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Frequently Asked Questions

Q: Would you please donate your time/skills/books to my worthy cause?

A: No, probably not. It’s not because I am a despicable person, honestly. I have put in many hundreds of volunteer hours in my life for a wide variety of causes, and enjoyed it, too. But writing books is how I make a precarious living, and I can’t give it away – I need to put dinner on the table just like you do. The only writers who could are those who are independently wealthy (or are so successful that they are bound to be overwhelmed with requests for donations, which comes to nearly the same thing). You, who are asking me to do this, probably enjoy a regular paycheck (meager though you may think it), paid health care, vacations and a pension. I don’t. Also, please keep in mind that writers get requests like yours several times a week. So, let me ask you, are you an organization within the confines of my home county, Schoharie, NY? If you are, please contact me and we’ll talk. Otherwise … I wish you and your good works the very best.

Q: Where do you get your ideas?

A: This is a very tough question to answer. I get them the same place you do – out of our respective brains. I’m not trying to be difficult here. I have to sit down and make myself figure stuff out just like you do, and it’s hard. There is no trick to getting and developing ideas.

The only thing I can say is this: when you have an idea, write it down. I keep a notebook and pen by my bed, because I often have ideas in the middle of the night or first thing in the morning. Do not think: oh, well, if it’s important, I’ll remember it. Hah! You will not.

Q: Are you going to write a sequel to (Pick One) OWL IN LOVE; THE WOMAN IN THE WALL; GOOSE CHASE, or LOST IN THE LABYRINTH?

A: I won’t rule it out, but not at the moment. I understand that readers, once they have gotten to know and like characters, often want to read a sequel. But I have lived with these characters much longer than the reader, and am ready to move on to other things. I am fond of all my characters – I don’t want you to think I’m sick of them – but I’d rather do something else.

I feel that once I have written the book, the rest of the story is really up to the reader. What do you think will happen next?

Q: Are you going to write a sequel to KEEPING THE CASTLE?

A: Yes!  Or sort of.  I plan to write a trilogy of connected books set in or near Lesser Hoo, Yorkshire.  The second one will be MAD, BAD AND DANGEROUS TO KNOW.

Q: THE WOMAN IN THE WALL is about a very, very shy girl. Were you shy as a child and teen? Are you shy now?

A: Yes. And no. I was shy as a child, but never as shy as Anna. I’m hardly shy at all now. If you are shy, you should know that you’ll probably get less and less shy as you grow older and learn to talk to people.

One year, for a week before Christmas, I kept getting unexpected people dropping in when I was very busy. I told my son that I wished I could just hide behind the couch until they went away (I didn’t – I was perfectly polite). That is what gave me the idea for a girl so shy that she would hide in the walls. Remember that most people prefer you to call ahead instead of dropping in.

Q: Do you know any people like the characters in your books?

A: No, not really. All my characters are made up. However, the only way I know how to make up a character is by observing other people, as well as reading books written by others. So my characters have tiny bits of lots of people in them.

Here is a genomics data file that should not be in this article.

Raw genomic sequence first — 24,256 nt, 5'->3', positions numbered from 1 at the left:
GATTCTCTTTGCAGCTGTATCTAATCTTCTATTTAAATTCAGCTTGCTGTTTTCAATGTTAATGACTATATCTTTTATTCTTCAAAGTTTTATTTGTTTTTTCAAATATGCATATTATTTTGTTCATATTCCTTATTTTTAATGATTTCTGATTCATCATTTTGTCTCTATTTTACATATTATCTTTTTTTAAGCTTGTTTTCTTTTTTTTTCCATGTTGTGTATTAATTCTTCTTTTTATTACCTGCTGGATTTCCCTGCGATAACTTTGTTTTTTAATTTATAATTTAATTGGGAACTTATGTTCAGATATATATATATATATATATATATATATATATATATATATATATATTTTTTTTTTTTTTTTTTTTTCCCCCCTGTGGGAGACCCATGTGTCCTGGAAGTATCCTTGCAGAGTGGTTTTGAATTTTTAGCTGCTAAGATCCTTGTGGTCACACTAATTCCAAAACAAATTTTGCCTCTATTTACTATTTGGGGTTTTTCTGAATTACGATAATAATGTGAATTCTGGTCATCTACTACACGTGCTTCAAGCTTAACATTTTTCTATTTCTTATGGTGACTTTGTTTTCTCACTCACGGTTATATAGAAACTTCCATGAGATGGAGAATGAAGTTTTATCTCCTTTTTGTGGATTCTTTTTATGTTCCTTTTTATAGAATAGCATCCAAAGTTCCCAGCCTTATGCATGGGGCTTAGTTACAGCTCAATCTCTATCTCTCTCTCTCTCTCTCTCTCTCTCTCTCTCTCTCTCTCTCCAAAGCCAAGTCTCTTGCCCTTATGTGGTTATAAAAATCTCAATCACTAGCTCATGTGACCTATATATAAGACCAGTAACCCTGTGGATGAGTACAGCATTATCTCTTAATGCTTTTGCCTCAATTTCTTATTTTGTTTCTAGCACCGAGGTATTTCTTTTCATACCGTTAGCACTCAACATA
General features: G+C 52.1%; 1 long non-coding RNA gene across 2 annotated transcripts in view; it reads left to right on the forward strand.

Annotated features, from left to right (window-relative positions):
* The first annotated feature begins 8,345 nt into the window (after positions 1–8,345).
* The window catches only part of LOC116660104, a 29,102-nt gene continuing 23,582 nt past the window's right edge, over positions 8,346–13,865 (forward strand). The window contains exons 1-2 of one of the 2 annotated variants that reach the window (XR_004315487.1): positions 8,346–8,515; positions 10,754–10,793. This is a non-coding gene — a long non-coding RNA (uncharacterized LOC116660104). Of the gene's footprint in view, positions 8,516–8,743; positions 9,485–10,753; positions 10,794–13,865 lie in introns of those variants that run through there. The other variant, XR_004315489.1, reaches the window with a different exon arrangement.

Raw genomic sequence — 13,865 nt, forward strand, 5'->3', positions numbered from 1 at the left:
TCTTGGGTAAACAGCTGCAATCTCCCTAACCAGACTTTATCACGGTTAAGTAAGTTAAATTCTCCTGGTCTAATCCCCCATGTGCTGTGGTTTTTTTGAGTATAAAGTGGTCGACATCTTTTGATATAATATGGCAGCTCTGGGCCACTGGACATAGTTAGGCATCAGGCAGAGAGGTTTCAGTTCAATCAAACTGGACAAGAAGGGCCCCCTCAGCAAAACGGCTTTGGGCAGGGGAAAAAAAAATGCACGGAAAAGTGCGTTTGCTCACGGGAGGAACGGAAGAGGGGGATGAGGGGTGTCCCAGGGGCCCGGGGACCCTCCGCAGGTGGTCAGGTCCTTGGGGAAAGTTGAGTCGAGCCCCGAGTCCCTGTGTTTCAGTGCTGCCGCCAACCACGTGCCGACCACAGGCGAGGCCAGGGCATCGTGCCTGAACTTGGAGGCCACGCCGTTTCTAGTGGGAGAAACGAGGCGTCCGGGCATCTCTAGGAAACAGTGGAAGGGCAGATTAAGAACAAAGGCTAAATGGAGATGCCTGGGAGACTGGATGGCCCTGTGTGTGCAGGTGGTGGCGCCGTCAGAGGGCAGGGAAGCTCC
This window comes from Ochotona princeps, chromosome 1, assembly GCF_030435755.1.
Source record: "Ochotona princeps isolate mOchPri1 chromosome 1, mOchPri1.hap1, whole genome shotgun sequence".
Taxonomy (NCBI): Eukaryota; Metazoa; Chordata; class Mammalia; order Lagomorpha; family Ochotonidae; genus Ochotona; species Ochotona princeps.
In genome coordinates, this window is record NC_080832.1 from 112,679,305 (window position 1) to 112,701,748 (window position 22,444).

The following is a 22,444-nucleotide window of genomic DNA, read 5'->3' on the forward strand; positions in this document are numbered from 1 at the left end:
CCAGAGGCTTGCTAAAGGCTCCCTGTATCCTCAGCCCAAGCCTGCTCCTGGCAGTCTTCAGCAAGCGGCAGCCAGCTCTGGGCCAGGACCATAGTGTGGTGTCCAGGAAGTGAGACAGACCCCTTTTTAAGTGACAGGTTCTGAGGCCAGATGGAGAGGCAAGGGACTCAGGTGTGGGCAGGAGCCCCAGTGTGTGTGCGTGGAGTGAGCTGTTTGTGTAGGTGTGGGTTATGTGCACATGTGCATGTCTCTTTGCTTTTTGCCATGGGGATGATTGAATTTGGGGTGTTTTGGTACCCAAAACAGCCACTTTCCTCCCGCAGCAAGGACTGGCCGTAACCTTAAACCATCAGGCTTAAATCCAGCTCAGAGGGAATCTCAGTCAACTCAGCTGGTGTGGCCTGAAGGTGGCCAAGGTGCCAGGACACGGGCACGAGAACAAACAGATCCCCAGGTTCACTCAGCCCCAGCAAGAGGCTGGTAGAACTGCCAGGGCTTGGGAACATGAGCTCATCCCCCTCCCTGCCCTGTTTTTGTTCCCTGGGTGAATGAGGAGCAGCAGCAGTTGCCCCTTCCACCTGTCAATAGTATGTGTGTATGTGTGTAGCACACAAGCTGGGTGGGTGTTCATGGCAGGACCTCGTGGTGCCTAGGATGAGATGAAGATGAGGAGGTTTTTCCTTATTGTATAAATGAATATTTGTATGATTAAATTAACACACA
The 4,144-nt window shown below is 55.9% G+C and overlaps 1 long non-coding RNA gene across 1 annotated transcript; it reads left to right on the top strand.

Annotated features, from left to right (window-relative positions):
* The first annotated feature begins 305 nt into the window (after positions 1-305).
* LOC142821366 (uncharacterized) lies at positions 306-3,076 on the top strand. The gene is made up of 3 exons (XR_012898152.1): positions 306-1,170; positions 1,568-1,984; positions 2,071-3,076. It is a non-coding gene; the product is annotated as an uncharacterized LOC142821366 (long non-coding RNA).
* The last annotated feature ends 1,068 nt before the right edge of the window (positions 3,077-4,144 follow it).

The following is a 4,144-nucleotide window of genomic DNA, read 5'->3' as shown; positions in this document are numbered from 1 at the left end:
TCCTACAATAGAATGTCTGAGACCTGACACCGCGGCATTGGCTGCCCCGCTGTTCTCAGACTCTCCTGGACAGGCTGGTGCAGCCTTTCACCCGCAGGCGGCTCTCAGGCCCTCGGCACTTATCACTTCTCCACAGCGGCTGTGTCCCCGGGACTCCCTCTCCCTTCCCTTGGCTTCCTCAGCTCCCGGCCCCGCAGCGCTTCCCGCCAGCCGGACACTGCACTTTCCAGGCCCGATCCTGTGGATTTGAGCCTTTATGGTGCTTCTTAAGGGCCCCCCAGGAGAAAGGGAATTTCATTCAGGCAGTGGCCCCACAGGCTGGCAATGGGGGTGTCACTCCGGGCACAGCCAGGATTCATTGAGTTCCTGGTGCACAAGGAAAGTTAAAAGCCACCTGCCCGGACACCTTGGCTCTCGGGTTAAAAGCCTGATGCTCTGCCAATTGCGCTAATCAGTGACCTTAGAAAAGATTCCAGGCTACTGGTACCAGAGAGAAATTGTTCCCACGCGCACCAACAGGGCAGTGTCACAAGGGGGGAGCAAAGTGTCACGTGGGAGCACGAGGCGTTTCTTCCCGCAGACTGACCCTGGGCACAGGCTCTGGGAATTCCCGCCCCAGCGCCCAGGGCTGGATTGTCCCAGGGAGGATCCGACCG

Q: How did you become an author?

A: I did a number of other things before I became a writer (see About Me). If you had asked me when I was a kid if I’d like to be a writer when I grew up, I’d have said, “Of course!” But I wasn’t sure I could do it. I wrote a lot of poetry, but no stories or novels. As an adult I fiddled around with some picture book manuscripts. Finally, when I was in my late thirties I decided to try writing seriously.

It took a number of years to learn my business and lots of hard work. This isn’t an easy profession. But if you can do it, there is no better job, or so I believe, anyway.

Q: I think I might want to become a writer. Any advice?

A: There are two primary rules: read a lot and write a lot. For those who would like to write for children or young adults, read every book in your field you can get your hands on. Don’t attempt to write a children’s book if the last one you read was ten or twenty years ago. You should have read hundreds of recent books before sitting down to write one yourself.

Go to the 808 section of your library. You will find lots of books about writing. One great thing about writing as a profession is that you don’t have to go to a special school for it. You can learn by doing – indeed, that’s the only way to learn. However, you may find that taking a few non-credit courses will be helpful to you, and attending some conferences.

Q: Okay, that’s fine for adults, but I’m 13 [or 9, or whatever]. Do I have to wait until I’m grown up?

A: No. You should be writing and reading now. You might even be able to get something published now. If this interests you, you may want to read one of these books: A KID’S GUIDE TO GETTING PUBLISHED, by Melanie Barton Zoltan, or GETTING KIDS PUBLISHED: A PRACTICAL GUIDE FOR HELPING YOUNG AUTHORS SEE THEIR WORKS IN PRINT, by Jamie Whitfield.

You could order them either through a bookstore or through inter-library loan.

Q: Does spelling matter?

A: Yes. Yes, yes, yes!

Q: Okay, then, how about grammar? Grammar isn’t important, is it?

A: YES! YES! YES!

Q: Hmmm. This sounds like work.

A: Yes.

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Susi
Susi, a monkey I raised

 

 

 

 

 


My house, built in 1830

 

 

 

 

 

Patrice and Dante
Patrice and Dante

 

 

 

 

 


My dog, Boufe,
a Landseer Newfoundland

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